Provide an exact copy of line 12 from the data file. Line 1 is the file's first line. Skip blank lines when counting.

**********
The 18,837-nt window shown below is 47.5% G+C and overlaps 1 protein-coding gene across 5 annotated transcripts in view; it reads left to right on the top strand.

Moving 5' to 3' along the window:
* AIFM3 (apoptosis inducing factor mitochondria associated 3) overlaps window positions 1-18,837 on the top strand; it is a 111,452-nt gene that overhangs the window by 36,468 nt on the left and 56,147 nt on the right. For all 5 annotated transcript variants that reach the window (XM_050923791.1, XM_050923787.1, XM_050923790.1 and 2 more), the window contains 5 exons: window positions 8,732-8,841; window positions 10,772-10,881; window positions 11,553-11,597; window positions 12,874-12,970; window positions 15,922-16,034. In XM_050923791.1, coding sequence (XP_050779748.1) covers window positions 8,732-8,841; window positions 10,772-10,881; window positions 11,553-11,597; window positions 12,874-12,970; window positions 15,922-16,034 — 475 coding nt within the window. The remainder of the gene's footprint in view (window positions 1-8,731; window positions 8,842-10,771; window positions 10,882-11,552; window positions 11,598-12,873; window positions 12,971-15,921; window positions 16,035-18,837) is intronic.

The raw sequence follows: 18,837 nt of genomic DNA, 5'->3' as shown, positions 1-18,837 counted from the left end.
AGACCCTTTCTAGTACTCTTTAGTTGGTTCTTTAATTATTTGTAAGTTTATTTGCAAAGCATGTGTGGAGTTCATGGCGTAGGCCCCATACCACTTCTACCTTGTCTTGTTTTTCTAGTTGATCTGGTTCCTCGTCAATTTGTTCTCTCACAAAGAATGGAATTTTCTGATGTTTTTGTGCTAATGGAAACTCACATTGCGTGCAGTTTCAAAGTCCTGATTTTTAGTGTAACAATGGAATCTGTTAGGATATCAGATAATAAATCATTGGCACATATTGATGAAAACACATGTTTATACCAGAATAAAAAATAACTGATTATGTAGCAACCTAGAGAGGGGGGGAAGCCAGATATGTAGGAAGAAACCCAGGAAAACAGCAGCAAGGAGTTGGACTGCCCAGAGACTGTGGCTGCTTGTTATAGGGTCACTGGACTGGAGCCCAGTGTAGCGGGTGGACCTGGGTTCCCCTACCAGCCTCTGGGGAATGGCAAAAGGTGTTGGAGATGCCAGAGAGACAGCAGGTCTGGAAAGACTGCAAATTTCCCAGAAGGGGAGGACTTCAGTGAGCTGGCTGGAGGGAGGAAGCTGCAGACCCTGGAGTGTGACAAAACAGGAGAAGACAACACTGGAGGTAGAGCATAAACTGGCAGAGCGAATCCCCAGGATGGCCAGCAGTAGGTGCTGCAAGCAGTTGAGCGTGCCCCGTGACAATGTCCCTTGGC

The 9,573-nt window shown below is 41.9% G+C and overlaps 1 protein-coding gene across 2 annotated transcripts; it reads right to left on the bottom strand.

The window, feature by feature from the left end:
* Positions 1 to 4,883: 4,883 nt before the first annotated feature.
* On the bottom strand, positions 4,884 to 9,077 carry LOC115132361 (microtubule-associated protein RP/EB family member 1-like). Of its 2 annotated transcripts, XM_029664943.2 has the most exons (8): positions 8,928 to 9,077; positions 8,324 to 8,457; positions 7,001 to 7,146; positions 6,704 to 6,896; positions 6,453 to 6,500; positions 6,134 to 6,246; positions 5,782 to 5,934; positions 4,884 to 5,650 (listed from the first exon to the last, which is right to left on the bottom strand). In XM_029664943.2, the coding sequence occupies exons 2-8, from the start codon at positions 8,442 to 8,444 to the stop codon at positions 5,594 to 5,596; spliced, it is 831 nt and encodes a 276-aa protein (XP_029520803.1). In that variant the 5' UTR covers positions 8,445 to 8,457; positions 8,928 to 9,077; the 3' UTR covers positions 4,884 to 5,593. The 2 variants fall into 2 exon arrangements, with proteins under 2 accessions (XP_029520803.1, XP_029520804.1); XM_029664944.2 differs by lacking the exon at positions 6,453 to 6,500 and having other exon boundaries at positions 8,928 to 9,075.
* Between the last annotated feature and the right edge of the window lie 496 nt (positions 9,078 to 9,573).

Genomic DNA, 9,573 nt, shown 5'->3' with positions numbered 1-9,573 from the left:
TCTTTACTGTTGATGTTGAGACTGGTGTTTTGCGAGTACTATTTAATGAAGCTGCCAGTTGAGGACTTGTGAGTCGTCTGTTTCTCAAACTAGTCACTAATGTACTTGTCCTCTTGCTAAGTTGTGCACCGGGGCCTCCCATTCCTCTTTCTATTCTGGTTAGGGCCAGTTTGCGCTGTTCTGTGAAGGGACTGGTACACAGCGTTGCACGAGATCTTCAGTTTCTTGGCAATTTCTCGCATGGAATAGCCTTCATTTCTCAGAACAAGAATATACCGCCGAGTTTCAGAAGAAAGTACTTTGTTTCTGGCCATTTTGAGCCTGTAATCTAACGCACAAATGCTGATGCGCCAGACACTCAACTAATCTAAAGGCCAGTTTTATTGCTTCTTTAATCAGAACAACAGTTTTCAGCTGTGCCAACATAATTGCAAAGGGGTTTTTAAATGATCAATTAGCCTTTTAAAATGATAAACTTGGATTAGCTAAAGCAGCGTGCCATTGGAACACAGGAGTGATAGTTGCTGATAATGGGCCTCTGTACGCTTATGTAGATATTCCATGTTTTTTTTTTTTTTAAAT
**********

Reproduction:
TCTTTACTGTTGATGTTGAGACTGGTGTTTTGCGAGTACTATTTAATGAAGCTGCCAGTTGAGGACTTGTGAGTCGTCTGTTTCTCAAACTAGTCACTAATGTACTTGTCCTCTTGCTAAGTTGTGCACCGGGGCCTCCCATTCCTCTTTCTATTCTGGTTAGGGCCAGTTTGCGCTGTTCTGTGAAGGGACTGGTACACAGCGTTGCACGAGATCTTCAGTTTCTTGGCAATTTCTCGCATGGAATAGCCTTCATTTCTCAGAACAAGAATATACCGCCGAGTTTCAGAAGAAAGTACTTTGTTTCTGGCCATTTTGAGCCTGTAATCTAACGCACAAATGCTGATGCGCCAGACACTCAACTAATCTAAAGGCCAGTTTTATTGCTTCTTTAATCAGAACAACAGTTTTCAGCTGTGCCAACATAATTGCAAAGGGGTTTTTAAATGATCAATTAGCCTTTTAAAATGATAAACTTGGATTAGCTAAAGCAGCGTGCCATTGGAACACAGGAGTGATAGTTGCTGATAATGGGCCTCTGTACGCTTATGTAGATATTCCATGTTTTTTTTTTTTTTAAAT